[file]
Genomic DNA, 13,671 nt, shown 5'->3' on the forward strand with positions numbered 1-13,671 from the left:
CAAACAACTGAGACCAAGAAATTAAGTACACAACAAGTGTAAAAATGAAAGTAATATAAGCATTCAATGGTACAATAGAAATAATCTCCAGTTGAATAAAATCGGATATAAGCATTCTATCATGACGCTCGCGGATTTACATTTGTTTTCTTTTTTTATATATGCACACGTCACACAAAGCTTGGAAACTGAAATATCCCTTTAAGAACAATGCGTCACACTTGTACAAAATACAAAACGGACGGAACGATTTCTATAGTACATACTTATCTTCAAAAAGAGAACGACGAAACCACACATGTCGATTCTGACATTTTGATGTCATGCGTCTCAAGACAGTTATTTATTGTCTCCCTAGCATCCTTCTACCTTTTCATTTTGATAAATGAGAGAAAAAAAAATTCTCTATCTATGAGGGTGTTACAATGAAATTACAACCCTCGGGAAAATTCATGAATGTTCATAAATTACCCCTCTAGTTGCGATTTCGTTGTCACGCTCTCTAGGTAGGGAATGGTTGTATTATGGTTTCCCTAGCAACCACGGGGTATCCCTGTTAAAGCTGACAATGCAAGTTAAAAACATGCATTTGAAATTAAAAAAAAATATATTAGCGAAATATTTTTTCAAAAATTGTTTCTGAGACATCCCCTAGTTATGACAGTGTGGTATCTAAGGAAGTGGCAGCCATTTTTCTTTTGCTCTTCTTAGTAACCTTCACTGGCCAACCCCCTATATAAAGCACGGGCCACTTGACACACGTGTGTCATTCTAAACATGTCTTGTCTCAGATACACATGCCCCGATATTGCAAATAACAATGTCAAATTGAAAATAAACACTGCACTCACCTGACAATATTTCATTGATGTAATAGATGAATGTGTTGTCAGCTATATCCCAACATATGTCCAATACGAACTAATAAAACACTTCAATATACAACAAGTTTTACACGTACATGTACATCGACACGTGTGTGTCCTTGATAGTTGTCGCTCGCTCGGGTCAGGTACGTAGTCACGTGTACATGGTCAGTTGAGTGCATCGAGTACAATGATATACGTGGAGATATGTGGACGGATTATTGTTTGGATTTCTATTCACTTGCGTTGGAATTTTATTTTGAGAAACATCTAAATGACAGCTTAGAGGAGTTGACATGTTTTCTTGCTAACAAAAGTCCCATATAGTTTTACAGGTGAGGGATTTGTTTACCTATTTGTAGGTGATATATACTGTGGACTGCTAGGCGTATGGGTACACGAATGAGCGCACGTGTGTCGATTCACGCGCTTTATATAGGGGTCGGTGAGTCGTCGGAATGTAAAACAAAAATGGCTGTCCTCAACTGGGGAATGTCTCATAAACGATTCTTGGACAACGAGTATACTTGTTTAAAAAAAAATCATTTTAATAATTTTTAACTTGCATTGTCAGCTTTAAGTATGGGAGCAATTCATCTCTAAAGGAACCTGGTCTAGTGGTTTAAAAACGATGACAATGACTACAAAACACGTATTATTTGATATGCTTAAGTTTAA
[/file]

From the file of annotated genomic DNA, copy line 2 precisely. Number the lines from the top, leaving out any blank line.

CAAACAACTGAGACCAAGAAATTAAGTACACAACAAGTGTAAAAATGAAAGTAATATAAGCATTCAATGGTACAATAGAAATAATCTCCAGTTGAATAAAATCGGATATAAGCATTCTATCATGACGCTCGCGGATTTACATTTGTTTTCTTTTTTTATATATGCACACGTCACACAAAGCTTGGAAACTGAAATATCCCTTTAAGAACAATGCGTCACACTTGTACAAAATACAAAACGGACGGAACGATTTCTATAGTACATACTTATCTTCAAAAAGAGAACGACGAAACCACACATGTCGATTCTGACATTTTGATGTCATGCGTCTCAAGACAGTTATTTATTGTCTCCCTAGCATCCTTCTACCTTTTCATTTTGATAAATGAGAGAAAAAAAAATTCTCTATCTATGAGGGTGTTACAATGAAATTACAACCCTCGGGAAAATTCATGAATGTTCATAAATTACCCCTCTAGTTGCGATTTCGTTGTCACGCTCTCTAGGTAGGGAATGGTTGTATTATGGTTTCCCTAGCAACCACGGGGTATCCCTGTTAAAGCTGACAATGCAAGTTAAAAACATGCATTTGAAATTAAAAAAAAATATATTAGCGAAATATTTTTTCAAAAATTGTTTCTGAGACATCCCCTAGTTATGACAGTGTGGTATCTAAGGAAGTGGCAGCCATTTTTCTTTTGCTCTTCTTAGTAACCTTCACTGGCCAACCCCCTATATAAAGCACGGGCCACTTGACACACGTGTGTCATTCTAAACATGTCTTGTCTCAGATACACATGCCCCGATATTGCAAATAACAATGTCAAATTGAAAATAAACACTGCACTCACCTGACAATATTTCATTGATGTAATAGATGAATGTGTTGTCAGCTATATCCCAACATATGTCCAATACGAACTAATAAAACACTTCAATATACAACAAGTTTTACACGTACATGTACATCGACACGTGTGTGTCCTTGATAGTTGTCGCTCGCTCGGGTCAGGTACGTAGTCACGTGTACATGGTCAGTTGAGTGCATCGAGTACAATGATATACGTGGAGATATGTGGACGGATTATTGTTTGGATTTCTATTCACTTGCGTTGGAATTTTATTTTGAGAAACATCTAAATGACAGCTTAGAGGAGTTGACATGTTTTCTTGCTAACAAAAGTCCCATATAGTTTTACAGGTGAGGGATTTGTTTACCTATTTGTAGGTGATATATACTGTGGACTGCTAGGCGTATGGGTACACGAATGAGCGCACGTGTGTCGATTCACGCGCTTTATATAGGGGTCGGTGAGTCGTCGGAATGTAAAACAAAAATGGCTGTCCTCAACTGGGGAATGTCTCATAAACGATTCTTGGACAACGAGTATACTTGTTTAAAAAAAAATCATTTTAATAATTTTTAACTTGCATTGTCAGCTTTAAGTATGGGAGCAATTCATCTCTAAAGGAACCTGGTCTAGTGGTTTAAAAACGATGACAATGACTACAAAACACGTATTATTTGATATGCTTAAGTTTAA